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Suggested Citation:"3 The Health and Economic Burden of Resistance." National Academies of Sciences, Engineering, and Medicine. 2021. Combating Antimicrobial Resistance and Protecting the Miracle of Modern Medicine. Washington, DC: The National Academies Press. doi: 10.17226/26350.
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Suggested Citation:"3 The Health and Economic Burden of Resistance." National Academies of Sciences, Engineering, and Medicine. 2021. Combating Antimicrobial Resistance and Protecting the Miracle of Modern Medicine. Washington, DC: The National Academies Press. doi: 10.17226/26350.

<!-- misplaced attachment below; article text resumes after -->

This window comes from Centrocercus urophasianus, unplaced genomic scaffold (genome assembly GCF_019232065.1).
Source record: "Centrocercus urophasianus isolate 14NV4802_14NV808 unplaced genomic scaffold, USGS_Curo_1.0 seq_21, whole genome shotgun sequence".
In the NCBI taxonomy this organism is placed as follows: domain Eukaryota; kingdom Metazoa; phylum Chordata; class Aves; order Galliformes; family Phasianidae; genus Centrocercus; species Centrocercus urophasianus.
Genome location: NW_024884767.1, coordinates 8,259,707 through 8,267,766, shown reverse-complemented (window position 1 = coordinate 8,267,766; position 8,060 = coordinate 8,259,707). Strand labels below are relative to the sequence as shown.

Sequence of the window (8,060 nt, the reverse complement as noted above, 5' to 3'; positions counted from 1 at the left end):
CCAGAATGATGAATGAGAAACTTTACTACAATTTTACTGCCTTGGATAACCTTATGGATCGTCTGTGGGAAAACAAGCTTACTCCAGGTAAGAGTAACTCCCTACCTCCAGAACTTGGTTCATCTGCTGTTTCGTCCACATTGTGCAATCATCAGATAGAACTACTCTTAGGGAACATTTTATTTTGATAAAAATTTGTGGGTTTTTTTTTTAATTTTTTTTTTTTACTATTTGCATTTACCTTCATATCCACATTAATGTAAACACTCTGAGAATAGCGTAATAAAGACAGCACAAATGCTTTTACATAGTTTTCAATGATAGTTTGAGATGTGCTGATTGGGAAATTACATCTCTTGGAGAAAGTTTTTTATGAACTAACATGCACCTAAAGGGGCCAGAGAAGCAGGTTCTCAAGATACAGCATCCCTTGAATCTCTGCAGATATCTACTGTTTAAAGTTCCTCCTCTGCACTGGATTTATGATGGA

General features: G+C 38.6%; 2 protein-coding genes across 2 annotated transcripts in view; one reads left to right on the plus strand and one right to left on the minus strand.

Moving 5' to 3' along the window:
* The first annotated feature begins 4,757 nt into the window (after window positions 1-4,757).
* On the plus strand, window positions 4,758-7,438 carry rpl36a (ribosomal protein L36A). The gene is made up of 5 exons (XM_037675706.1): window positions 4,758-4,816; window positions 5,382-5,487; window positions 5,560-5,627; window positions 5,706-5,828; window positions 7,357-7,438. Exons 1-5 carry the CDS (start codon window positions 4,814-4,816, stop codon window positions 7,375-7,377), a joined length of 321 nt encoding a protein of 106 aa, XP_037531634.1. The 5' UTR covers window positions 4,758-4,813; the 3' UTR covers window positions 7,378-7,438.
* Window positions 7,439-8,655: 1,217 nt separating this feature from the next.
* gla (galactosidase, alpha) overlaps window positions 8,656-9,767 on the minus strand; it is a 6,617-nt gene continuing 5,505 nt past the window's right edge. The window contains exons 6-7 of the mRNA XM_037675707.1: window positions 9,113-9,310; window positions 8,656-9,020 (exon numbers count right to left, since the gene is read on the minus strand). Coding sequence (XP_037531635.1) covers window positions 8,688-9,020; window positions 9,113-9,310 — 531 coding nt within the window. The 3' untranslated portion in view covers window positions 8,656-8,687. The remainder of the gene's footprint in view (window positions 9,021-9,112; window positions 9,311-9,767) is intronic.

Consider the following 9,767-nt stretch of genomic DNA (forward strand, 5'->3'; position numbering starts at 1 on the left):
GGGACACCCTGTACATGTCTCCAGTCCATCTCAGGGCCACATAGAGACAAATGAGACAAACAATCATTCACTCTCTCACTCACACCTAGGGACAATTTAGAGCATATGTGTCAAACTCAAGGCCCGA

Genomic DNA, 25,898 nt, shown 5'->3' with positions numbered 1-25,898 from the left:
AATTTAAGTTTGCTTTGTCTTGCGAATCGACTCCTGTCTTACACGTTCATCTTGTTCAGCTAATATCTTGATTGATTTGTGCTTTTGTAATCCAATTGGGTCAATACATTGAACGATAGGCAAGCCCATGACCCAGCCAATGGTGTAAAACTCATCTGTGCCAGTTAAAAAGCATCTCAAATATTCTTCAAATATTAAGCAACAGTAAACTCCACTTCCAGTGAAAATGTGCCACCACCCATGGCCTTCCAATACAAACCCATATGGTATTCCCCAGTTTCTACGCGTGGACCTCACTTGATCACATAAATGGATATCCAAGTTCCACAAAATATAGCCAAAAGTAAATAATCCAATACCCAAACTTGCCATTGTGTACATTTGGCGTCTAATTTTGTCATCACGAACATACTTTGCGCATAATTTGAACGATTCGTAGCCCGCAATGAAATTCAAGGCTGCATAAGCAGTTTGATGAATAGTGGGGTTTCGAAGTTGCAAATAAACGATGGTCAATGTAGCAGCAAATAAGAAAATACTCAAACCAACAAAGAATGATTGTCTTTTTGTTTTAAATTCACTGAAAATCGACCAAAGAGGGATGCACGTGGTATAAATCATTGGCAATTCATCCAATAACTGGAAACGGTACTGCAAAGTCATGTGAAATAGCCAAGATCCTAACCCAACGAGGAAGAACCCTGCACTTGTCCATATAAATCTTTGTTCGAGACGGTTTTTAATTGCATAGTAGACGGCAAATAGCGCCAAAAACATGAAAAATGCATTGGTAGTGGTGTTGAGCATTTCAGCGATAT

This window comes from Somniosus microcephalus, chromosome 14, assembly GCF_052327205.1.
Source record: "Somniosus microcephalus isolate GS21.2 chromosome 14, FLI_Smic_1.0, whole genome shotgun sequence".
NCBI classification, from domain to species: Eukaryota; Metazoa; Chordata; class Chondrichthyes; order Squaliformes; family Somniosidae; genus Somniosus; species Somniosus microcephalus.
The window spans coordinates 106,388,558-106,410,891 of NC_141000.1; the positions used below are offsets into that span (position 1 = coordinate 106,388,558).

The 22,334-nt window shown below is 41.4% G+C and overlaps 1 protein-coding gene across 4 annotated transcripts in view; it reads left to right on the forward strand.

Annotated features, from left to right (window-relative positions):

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Suggested Citation:"3 The Health and Economic Burden of Resistance." National Academies of Sciences, Engineering, and Medicine. 2021. Combating Antimicrobial Resistance and Protecting the Miracle of Modern Medicine. Washington, DC: The National Academies Press. doi: 10.17226/26350.
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Page 71
Suggested Citation:"3 The Health and Economic Burden of Resistance." National Academies of Sciences, Engineering, and Medicine. 2021. Combating Antimicrobial Resistance and Protecting the Miracle of Modern Medicine. Washington, DC: The National Academies Press. doi: 10.17226/26350.
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Page 72
Suggested Citation:"3 The Health and Economic Burden of Resistance." National Academies of Sciences, Engineering, and Medicine. 2021. Combating Antimicrobial Resistance and Protecting the Miracle of Modern Medicine. Washington, DC: The National Academies Press. doi: 10.17226/26350.